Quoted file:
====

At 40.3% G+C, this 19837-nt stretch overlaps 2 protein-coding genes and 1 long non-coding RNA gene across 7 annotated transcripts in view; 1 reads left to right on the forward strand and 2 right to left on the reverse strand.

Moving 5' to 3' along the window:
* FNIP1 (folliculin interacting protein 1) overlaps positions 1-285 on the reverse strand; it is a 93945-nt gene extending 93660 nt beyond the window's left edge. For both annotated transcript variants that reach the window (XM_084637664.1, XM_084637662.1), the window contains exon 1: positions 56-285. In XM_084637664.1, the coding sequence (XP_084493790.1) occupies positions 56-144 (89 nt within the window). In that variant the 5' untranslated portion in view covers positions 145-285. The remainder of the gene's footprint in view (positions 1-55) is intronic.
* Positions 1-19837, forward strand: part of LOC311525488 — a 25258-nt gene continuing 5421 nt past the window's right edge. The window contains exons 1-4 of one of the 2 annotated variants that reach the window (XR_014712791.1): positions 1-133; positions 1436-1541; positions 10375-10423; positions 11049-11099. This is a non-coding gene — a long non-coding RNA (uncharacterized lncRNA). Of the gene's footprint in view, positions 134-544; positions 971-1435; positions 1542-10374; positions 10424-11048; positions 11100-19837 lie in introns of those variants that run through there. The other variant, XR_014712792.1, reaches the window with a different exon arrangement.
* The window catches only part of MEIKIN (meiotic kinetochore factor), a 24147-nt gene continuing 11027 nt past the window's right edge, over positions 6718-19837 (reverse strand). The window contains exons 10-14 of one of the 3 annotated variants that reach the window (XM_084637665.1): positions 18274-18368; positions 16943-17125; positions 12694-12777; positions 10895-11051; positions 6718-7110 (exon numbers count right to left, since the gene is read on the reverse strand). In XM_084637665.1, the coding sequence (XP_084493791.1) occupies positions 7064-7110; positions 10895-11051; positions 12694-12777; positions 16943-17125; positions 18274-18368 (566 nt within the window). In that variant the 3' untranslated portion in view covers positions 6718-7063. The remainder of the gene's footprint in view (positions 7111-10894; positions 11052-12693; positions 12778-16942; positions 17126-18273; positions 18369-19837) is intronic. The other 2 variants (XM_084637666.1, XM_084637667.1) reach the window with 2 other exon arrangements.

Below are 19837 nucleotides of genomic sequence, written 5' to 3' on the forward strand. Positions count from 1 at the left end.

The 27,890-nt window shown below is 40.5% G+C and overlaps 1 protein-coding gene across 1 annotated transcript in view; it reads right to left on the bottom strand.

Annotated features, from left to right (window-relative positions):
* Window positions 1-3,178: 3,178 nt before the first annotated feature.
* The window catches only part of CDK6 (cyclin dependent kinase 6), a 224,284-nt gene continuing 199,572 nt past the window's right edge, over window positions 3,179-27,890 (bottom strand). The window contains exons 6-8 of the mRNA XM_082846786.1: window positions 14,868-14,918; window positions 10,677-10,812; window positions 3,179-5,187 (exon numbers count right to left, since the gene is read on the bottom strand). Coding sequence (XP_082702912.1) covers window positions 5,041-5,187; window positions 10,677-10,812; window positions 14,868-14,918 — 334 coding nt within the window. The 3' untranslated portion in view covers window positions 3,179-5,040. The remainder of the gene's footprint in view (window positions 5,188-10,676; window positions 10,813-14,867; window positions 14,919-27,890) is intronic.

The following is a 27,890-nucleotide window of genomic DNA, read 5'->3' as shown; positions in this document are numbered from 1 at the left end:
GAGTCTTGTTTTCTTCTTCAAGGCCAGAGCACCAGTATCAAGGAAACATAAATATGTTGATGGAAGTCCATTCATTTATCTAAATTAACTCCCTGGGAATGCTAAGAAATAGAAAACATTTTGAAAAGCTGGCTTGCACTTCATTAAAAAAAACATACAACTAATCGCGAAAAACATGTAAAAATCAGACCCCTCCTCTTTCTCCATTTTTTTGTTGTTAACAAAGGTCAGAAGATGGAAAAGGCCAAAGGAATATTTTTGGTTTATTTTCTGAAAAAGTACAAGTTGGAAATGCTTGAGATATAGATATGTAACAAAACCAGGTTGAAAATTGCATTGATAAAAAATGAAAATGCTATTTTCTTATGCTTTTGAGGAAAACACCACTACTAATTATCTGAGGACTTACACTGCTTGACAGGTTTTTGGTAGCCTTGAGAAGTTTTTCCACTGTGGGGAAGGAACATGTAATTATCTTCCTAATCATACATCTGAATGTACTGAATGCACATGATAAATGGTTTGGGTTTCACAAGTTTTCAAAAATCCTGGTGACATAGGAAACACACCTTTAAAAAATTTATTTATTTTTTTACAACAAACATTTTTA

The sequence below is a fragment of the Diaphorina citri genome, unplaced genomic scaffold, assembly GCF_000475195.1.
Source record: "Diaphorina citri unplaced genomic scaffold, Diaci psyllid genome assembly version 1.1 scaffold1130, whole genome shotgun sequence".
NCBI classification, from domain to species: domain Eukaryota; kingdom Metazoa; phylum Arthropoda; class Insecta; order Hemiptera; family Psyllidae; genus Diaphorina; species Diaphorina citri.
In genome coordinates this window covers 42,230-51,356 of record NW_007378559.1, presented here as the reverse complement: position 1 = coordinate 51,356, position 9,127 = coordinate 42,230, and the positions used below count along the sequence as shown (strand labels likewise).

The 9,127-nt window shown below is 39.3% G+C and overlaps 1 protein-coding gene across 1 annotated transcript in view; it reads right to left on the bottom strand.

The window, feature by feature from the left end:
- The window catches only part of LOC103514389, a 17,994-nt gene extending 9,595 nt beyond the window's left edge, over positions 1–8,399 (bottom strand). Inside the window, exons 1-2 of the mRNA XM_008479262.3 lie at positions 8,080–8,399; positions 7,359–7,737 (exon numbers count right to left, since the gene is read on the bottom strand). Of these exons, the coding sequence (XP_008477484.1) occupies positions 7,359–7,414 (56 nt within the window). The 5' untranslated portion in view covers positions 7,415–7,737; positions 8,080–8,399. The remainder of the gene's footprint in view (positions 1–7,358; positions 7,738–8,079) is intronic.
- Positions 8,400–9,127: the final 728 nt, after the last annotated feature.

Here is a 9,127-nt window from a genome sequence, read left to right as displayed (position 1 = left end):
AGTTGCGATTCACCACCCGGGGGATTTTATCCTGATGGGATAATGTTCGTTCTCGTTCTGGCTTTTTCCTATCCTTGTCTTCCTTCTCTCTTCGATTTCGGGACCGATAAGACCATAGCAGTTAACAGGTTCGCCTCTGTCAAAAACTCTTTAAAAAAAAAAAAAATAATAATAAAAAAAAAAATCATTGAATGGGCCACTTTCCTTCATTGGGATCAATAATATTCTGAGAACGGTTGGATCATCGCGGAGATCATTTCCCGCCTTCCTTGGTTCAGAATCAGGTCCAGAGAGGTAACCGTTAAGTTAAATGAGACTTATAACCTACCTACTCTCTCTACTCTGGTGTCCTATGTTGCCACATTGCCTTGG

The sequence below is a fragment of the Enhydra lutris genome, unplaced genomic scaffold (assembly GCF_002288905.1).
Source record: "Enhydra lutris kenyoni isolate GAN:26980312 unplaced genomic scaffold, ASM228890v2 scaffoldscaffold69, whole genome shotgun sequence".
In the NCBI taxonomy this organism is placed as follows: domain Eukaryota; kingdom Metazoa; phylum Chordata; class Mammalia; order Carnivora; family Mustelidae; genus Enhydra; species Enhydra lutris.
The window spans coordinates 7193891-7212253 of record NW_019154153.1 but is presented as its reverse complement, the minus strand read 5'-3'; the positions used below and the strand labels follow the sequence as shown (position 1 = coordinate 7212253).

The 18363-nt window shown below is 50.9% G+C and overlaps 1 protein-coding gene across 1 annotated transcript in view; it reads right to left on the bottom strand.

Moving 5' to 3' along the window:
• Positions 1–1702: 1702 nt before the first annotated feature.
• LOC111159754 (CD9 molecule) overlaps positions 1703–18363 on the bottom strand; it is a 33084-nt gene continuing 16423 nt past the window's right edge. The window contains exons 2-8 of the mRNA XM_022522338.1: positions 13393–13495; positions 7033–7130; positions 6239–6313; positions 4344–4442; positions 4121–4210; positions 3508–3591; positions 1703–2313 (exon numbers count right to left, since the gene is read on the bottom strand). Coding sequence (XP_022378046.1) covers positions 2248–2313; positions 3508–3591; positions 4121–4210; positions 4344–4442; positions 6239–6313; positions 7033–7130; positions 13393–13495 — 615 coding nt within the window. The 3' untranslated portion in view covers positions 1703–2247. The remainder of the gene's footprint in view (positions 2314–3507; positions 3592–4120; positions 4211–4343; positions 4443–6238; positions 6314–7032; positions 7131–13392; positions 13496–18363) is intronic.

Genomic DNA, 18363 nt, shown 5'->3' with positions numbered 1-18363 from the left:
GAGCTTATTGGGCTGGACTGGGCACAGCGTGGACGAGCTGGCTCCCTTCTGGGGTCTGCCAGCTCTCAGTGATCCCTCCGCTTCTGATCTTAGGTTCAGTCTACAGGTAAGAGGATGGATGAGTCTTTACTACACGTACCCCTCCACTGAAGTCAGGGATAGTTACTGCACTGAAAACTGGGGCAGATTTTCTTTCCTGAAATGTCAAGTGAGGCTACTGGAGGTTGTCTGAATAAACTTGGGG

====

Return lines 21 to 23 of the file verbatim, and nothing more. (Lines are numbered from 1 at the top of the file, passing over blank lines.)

Here is a 9,127-nt window from a genome sequence, read left to right as displayed (position 1 = left end):
AGTTGCGATTCACCACCCGGGGGATTTTATCCTGATGGGATAATGTTCGTTCTCGTTCTGGCTTTTTCCTATCCTTGTCTTCCTTCTCTCTTCGATTTCGGGACCGATAAGACCATAGCAGTTAACAGGTTCGCCTCTGTCAAAAACTCTTTAAAAAAAAAAAAAATAATAATAAAAAAAAAAATCATTGAATGGGCCACTTTCCTTCATTGGGATCAATAATATTCTGAGAACGGTTGGATCATCGCGGAGATCATTTCCCGCCTTCCTTGGTTCAGAATCAGGTCCAGAGAGGTAACCGTTAAGTTAAATGAGACTTATAACCTACCTACTCTCTCTACTCTGGTGTCCTATGTTGCCACATTGCCTTGG

The sequence below is a fragment of the Enhydra lutris genome, unplaced genomic scaffold (assembly GCF_002288905.1).